Presidential Medal of Honor 2024: Jim Saviola, OD ‘85
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Presidential Medal of Honor 2024: Jim Saviola, OD ‘85

Jim Saviola at the piano with dog

In his house, Jim Saviola, OD, FAAO ‘85, has what he calls a “fancy” piano his wife and three daughters all play. About a year-and-a-half ago, Dr. Saviola wanted to do something outside work to “keep his brain working.” So, he took up piano lessons.

He was sitting at the piano recently for one of those lessons when his phone rang. He noticed that it was from the 215 Area Code and thought, “Oh, Philly.”

When he got home from his lesson, he checked the message and it was Salus president Michael H. Mittelman, OD ‘80, MPH, MBA, FAAO, FACHE, telling him he had been named a 2024 Presidential Medal of Honor recipient in recognition of his U.S. Public Health Service career (PHS). The PHS is a non-military uniformed service headed by the Surgeon General of the United States.

Dr. Saviola and four other medal winners will be honored at the annual recognition reception at 12:30 p.m., Sunday, June 2, at PineCrest Country Club in Lansdale, Pennsylvania. “I was very grateful and humbled - to receive that kind of recognition is certainly much appreciated. I always just felt like I was doing my job,” said Dr. Saviola.

Bernard Lepri, OD ‘79, MS, MEd, nominated him for the award. In his nomination letter, Dr. Lepri commended Dr. Saviola for carrying the Pennsylvania College of Optometry (PCO) flag through many professional arenas and giving tribute to PCO’s excellent reputation for training progressive optometrists.

“Most noteworthy is that Dr. Saviola has done all this with humility. You never hear him brag about his accomplishments,” wrote Dr. Lepri, a 2019 Presidential Medal winner. “He has contributed greatly to the advancement of optometry in patient care, public health, medical device regulation, his community, and his fellow optometrists.”

It’s a career that has included 31 years at the Food and Drug Administration (FDA), Center for Devices and Radiological Health (CDRH)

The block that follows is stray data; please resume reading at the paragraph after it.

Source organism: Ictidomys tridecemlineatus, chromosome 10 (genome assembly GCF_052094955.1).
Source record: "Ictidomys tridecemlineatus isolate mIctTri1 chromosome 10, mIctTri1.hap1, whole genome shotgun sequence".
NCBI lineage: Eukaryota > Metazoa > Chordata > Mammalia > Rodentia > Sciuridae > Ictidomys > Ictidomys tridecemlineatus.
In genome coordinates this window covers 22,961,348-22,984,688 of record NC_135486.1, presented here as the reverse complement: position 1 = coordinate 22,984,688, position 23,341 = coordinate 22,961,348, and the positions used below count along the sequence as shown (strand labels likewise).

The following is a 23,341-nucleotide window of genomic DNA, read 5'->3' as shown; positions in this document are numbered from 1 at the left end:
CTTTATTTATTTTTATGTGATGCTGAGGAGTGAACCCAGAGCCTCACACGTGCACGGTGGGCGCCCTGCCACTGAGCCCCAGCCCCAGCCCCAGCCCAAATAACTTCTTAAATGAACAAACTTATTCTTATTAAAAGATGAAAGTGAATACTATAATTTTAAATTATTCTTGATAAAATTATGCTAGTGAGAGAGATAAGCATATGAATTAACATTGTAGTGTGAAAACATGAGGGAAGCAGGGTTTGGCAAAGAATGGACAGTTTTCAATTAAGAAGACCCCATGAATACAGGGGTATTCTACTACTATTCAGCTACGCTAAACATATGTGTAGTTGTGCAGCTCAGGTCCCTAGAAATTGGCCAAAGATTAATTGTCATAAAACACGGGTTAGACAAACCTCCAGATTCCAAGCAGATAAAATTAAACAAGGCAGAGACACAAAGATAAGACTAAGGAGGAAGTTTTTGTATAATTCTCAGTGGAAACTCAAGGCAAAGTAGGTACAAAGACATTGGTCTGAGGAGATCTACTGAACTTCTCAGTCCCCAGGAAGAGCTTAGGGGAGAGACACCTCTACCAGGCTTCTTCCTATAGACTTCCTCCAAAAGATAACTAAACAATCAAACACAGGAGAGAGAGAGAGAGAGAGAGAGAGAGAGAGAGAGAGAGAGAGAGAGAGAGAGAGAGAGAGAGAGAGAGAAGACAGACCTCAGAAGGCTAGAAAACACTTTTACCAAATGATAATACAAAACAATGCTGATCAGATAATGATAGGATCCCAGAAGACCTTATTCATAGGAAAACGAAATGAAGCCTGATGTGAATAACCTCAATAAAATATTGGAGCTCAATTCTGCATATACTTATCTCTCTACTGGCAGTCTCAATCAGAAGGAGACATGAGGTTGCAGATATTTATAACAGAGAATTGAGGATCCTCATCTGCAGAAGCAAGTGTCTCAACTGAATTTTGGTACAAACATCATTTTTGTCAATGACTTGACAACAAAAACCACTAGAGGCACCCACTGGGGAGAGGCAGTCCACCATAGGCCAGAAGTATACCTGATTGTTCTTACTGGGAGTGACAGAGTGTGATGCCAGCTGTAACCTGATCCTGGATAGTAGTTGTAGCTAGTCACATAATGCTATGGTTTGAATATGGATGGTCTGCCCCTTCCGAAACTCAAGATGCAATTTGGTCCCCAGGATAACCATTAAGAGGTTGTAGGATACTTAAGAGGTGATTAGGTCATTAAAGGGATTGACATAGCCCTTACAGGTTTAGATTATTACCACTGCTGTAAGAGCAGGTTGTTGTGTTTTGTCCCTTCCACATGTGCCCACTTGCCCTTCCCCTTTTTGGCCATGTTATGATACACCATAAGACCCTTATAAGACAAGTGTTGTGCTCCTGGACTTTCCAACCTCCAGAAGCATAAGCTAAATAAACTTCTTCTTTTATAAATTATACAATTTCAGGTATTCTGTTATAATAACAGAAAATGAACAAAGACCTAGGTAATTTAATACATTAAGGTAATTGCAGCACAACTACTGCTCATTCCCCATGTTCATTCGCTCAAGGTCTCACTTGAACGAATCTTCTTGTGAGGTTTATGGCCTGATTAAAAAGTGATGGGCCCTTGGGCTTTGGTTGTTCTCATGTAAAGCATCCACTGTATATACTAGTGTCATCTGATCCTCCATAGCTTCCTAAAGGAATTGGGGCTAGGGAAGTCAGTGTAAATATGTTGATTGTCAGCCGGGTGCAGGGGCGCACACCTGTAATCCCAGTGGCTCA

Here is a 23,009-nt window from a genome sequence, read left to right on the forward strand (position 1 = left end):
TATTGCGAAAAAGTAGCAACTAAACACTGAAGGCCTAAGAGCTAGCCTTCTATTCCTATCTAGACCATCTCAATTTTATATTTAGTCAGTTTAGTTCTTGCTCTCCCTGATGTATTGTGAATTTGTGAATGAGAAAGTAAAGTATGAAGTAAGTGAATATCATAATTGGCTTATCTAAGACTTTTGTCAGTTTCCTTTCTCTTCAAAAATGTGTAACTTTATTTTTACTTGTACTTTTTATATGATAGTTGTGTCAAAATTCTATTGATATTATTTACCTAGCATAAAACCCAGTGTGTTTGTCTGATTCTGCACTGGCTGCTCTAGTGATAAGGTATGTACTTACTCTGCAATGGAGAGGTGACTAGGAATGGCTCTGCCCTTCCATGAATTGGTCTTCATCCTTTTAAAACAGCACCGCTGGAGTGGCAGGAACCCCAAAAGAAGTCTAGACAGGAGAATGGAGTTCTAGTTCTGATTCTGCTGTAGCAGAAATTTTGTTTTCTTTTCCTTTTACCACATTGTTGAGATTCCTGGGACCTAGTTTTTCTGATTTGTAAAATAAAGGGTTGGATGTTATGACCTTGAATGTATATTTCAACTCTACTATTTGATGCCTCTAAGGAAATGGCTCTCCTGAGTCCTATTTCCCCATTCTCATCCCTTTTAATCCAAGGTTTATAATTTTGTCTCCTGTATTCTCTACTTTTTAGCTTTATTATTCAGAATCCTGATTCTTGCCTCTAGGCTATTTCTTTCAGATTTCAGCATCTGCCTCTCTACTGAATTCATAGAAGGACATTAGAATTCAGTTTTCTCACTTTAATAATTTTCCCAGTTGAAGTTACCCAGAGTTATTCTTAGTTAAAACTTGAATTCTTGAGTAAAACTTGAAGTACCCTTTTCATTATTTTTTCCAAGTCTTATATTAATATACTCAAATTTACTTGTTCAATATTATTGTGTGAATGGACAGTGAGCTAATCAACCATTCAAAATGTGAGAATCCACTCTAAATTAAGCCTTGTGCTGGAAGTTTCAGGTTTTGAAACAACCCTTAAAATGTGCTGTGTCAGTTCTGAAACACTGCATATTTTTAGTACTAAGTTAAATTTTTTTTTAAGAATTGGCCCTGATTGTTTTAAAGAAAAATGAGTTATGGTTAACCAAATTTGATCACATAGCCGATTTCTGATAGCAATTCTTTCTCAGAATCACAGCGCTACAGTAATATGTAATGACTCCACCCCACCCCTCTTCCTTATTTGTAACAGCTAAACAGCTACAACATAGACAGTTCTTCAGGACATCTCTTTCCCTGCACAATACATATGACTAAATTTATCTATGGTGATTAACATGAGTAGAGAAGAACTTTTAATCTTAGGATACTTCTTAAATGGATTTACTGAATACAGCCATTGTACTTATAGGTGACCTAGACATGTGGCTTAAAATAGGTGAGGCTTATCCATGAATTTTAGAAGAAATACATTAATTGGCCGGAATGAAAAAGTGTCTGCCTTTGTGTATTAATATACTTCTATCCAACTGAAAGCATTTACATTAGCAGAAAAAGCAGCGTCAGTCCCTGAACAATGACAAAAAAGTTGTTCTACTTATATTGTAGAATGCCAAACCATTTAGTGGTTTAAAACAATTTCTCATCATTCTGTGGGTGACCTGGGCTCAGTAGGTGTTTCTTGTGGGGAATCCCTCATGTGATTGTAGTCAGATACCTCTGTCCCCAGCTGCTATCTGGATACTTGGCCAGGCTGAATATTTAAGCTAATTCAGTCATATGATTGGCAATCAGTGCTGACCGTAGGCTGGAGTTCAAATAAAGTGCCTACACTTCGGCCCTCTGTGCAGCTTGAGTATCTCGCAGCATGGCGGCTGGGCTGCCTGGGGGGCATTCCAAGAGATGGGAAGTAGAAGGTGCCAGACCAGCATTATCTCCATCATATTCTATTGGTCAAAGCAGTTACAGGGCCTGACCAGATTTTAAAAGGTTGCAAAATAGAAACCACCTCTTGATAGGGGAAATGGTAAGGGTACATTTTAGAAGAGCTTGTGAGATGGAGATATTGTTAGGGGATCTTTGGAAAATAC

where he worked on the cutting-edge of new products such as contact lenses and care products, managed projects within the Center Directors Office, and was the director of the Bioresearch Monitoring group in the Office of Compliance. Dr. Saviola also spent 30 years on the staff of Bethesda Naval Hospital — now Walter Reed Bethesda — providing specialty contact lens care and worked at a part-time optical store for seven years.

One of the things Dr. Saviola wants to share with young optometrists — as his career has illustrated — is that there are many opportunities for optometrists other than just opening their practice and seeing patients.

“I don’t want to characterize things too broadly, but there’s always a perception, in my mind at least, about those optometrists who don’t see patients, that there’s something wrong with that,” said Dr. Saviola. “I saw patients my whole career, but it wasn’t my main thing. I didn’t want to necessarily graduate and open a practice. I didn’t know what I wanted to do but I wanted to do something else.”

He cites Dr. Mittelman as an example. While he was a clinician, Dr. Mittelman did significant things during his 33-year Naval career, that provided him with opportunities to develop other skill sets.

“I don’t think people really think about opportunities outside of regular everyday practice as much,” said Dr. Saviola. “And, in the PHS you had to do things other than see patients. Within the FDA, I had additional responsibilities beyond patient care that helped support my career progression in Public Health Service.”

Dr. Saviola said he stayed at the FDA so long because every few years, some new and interesting challenge would come along, and he had the opportunity to keep his mind active.

Since 2018, after retiring from the FDA, he has worked as a senior expert in regulatory and clinical affairs with the medical technology group at ZEISS, a German company with roots in the optical industry and now goes beyond medical technology. Beyond the consumer market of eyeglasses and camera lenses, binoculars, and scopes, ZEISS provides quality optics and metrology as a leading manufacturer of products for semiconductor manufacturing and engineering industrial applications.

In addition to the Presidential Medal, Dr. Saviola is no stranger to accolades. In 2009, he was named the Carel C. Koch Memorial Medal Award by the American Academy of Optometry (AAO), presented to a person who has made outstanding contributions to the enhancement and development of relationships between optometry and other professions; and in 2008, he was presented with the Roger Kame Award by the American Optometric Association (AOA)/CL Cornea Section, in recognition of a section member who has been a true innovator and leader in the field of contact lenses and anterior segment disease.

When he’s not being an optometrist, Dr. Saviola enjoys spending time with his family, loves dogs, and plays in pick-up ice hockey games with a bunch of guys in his age group.

He believes his career can represent to others that “traditional” optometry of full-time or most-time patient care is not the only option. “There are many research optometrists in many different companies working on intraocular lenses (IOLs), refractive lasers and other technologies. Students and graduates may not consider those types of options,” said Dr. Saviola.

“Physicians are employed in a wide variety of roles, I’d like to see optometrists know and understand that our profession has a multitude of opportunities available as well.”